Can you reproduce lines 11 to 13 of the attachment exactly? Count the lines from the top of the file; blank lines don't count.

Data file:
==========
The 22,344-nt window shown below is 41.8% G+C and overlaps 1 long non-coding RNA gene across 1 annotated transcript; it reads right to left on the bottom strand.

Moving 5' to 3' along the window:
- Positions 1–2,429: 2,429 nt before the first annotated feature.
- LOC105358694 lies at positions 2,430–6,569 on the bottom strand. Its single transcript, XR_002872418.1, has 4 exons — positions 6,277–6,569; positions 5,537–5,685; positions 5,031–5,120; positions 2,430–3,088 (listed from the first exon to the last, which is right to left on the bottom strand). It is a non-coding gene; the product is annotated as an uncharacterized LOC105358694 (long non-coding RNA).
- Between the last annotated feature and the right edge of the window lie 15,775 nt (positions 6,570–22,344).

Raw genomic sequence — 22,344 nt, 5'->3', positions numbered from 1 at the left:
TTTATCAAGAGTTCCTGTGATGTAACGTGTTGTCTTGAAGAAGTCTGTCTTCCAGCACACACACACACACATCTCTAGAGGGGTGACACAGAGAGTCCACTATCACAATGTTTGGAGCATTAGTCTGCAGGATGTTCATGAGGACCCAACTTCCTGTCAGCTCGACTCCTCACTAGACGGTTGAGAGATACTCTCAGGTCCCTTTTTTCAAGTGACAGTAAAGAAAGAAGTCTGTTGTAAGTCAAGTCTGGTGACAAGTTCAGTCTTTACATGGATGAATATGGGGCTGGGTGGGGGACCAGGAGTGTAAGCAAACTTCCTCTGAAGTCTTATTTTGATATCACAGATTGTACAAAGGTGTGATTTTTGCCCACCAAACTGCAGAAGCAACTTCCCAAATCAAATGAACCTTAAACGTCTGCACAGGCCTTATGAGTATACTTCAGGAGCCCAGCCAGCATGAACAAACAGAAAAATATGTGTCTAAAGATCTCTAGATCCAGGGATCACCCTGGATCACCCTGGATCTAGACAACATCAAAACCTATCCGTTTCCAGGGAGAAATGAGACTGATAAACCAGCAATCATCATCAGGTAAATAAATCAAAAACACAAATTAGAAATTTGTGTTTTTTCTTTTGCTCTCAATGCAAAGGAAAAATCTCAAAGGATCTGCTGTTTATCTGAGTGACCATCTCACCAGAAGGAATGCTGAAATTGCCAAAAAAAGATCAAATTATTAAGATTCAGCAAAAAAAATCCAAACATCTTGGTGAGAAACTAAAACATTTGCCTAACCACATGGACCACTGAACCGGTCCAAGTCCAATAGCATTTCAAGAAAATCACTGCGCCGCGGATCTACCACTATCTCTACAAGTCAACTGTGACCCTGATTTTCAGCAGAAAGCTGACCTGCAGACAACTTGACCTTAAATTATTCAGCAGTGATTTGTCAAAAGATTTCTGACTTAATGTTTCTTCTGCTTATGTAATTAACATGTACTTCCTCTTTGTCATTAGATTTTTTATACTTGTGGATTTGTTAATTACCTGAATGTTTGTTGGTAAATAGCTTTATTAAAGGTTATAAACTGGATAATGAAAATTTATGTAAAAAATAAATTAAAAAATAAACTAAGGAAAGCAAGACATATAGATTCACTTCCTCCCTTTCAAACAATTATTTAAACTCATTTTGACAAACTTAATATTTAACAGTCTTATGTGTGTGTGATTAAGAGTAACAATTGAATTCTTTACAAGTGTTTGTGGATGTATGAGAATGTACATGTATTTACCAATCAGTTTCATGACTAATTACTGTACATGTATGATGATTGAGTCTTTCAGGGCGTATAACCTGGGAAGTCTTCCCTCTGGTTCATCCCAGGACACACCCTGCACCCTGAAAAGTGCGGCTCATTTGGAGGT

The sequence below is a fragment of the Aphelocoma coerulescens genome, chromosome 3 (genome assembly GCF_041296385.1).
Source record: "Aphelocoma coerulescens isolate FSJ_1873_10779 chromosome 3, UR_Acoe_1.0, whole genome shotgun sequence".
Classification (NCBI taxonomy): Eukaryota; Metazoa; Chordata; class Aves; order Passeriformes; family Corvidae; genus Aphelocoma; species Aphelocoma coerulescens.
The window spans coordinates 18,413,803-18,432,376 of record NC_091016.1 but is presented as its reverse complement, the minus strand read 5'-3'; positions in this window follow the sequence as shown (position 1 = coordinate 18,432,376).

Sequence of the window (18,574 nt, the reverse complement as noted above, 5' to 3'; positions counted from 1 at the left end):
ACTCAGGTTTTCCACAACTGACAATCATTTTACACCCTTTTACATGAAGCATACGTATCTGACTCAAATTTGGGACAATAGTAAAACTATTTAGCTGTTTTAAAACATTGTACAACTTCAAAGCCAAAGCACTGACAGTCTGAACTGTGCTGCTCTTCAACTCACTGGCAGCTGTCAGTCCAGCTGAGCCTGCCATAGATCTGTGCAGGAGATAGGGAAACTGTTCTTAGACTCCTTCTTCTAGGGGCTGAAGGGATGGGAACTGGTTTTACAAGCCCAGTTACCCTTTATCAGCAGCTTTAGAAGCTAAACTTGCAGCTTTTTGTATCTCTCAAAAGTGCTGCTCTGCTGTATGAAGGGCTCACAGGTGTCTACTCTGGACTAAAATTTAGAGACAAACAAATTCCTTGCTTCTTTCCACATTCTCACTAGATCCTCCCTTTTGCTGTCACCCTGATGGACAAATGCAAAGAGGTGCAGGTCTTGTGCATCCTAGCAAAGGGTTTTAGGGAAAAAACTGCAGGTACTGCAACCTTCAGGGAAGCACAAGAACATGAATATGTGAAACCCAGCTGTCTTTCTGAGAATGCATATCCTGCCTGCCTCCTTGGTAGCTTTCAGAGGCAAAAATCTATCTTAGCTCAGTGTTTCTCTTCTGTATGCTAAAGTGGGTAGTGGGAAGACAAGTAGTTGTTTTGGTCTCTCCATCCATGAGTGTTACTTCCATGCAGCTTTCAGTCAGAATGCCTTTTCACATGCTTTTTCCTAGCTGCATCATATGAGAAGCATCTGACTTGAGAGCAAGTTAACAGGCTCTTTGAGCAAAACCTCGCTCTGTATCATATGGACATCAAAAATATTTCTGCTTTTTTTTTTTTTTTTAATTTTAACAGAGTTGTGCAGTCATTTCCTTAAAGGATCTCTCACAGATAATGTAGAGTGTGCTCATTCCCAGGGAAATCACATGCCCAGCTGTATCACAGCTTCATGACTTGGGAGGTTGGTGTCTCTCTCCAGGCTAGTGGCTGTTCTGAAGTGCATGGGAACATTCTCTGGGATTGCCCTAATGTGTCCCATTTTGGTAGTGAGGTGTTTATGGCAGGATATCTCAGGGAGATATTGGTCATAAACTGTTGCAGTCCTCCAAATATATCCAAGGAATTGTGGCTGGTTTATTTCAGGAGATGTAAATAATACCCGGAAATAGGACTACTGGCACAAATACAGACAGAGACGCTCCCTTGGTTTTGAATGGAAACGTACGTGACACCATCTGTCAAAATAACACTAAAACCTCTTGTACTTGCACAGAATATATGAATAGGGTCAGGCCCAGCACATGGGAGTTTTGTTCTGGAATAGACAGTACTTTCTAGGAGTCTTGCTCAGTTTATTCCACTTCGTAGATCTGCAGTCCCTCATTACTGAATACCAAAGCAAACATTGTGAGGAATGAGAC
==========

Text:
The window spans coordinates 18,413,803-18,432,376 of record NC_091016.1 but is presented as its reverse complement, the minus strand read 5'-3'; positions in this window follow the sequence as shown (position 1 = coordinate 18,432,376).

Sequence of the window (18,574 nt, the reverse complement as noted above, 5' to 3'; positions counted from 1 at the left end):
ACTCAGGTTTTCCACAACTGACAATCATTTTACACCCTTTTACATGAAGCATACGTATCTGACTCAAATTTGGGACAATAGTAAAACTATTTAGCTGTTTTAAAACATTGTACAACTTCAAAGCCAAAGCACTGACAGTCTGAACTGTGCTGCTCTTCAACTCACTGGCAGCTGTCAGTCCAGCTGAGCCTGCCATAGATCTGTGCAGGAGATAGGGAAACTGTTCTTAGACTCCTTCTTCTAGGGGCTGAAGGGATGGGAACTGGTTTTACAAGCCCAGTTACCCTTTATCAGCAGCTTTAGAAGCTAAACTTGCAGCTTTTTGTATCTCTCAAAAGTGCTGCTCTGCTGTATGAAGGGCTCACAGGTGTCTACTCTGGACTAAAATTTAGAGACAAACAAATTCCTTGCTTCTTTCCACATTCTCACTAGATCCTCCCTTTTGCTGTCACCCTGATGGACAAATGCAAAGAGGTGCAGGTCTTGTGCATCCTAGCAAAGGGTTTTAGGGAAAAAACTGCAGGTACTGCAACCTTCAGGGAAGCACAAGAACATGAATATGTGAAACCCAGCTGTCTTTCTGAGAATGCATATCCTGCCTGCCTCCTTGGTAGCTTTCAGAGGCAAAAATCTATCTTAGCTCAGTGTTTCTCTTCTGTATGCTAAAGTGGGTAGTGGGAAGACAAGTAGTTGTTTTGGTCTCTCCATCCATGAGTGTTACTTCCATGCAGCTTTCAGTCAGAATGCCTTTTCACATGCTTTTTCCTAGCTGCATCATATGAGAAGCATCTGACTTGAGAGCAAGTTAACAGGCTCTTTGAGCAAAACCTCGCTCTGTATCATATGGACATCAAAAATATTTCTGCTTTTTTTTTTTTTTTTAATTTTAACAGAGTTGTGCAGTCATTTCCTTAAAGGATCTCTCACAGATAATGTAGAGTGTGCTCATTCCCAGGGAAATCACATGCCCAGCTGTATCACAGCTTCATGACTTGGGAGGTTGGTGTCTCTCTCCAGGCTAGTGGCTGTTCTGAAGTGCATGGGAACATTCTCTGGGATTGCCCTAATGTGTCCCATTTTGGTAGTGAGGTGTTTATGGCAGGATATCTCAGGGAGATATTGGTCATAAACTGTTGCAGTCCTCCAAATATATCCAAGGAATTGTGGCTGGTTTATTTCAGGAGATGTAAATAATACCCGGAAATAGGACTACTGGCACAAATACAGACAGAGACGCTCCCTTGGTTTTGAATGGAAACGTACGTGACACCATCTGTCAAAATAACACTAAAACCTCTTGTACTTGCACAGAATATATGAATAGGGTCAGGCCCAGCACATGGGAGTTTTGTTCTGGAATAGACAGTACTTTCTAGGAGTCTTGCTCAGTTTATTCCACTTCGTAGATCTGCAGTCCCTCATTACTGAATACCAAAGCAAACATTGTGAGGAATGAGAC